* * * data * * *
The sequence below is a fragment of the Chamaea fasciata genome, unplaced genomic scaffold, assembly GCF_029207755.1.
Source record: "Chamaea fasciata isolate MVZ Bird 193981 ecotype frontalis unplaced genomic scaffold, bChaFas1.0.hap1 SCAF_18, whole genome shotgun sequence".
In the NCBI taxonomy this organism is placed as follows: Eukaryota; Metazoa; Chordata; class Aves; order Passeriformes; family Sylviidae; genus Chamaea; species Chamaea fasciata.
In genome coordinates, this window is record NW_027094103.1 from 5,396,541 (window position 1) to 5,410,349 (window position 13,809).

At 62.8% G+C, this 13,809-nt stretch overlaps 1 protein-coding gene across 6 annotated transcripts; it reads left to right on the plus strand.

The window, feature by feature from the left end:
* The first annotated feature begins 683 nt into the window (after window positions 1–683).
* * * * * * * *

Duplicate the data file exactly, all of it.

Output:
The sequence below is a fragment of the Chamaea fasciata genome, unplaced genomic scaffold, assembly GCF_029207755.1.
Source record: "Chamaea fasciata isolate MVZ Bird 193981 ecotype frontalis unplaced genomic scaffold, bChaFas1.0.hap1 SCAF_18, whole genome shotgun sequence".
In the NCBI taxonomy this organism is placed as follows: Eukaryota; Metazoa; Chordata; class Aves; order Passeriformes; family Sylviidae; genus Chamaea; species Chamaea fasciata.
In genome coordinates, this window is record NW_027094103.1 from 5,396,541 (window position 1) to 5,410,349 (window position 13,809).

At 62.8% G+C, this 13,809-nt stretch overlaps 1 protein-coding gene across 6 annotated transcripts; it reads left to right on the plus strand.

The window, feature by feature from the left end:
* The first annotated feature begins 683 nt into the window (after window positions 1–683).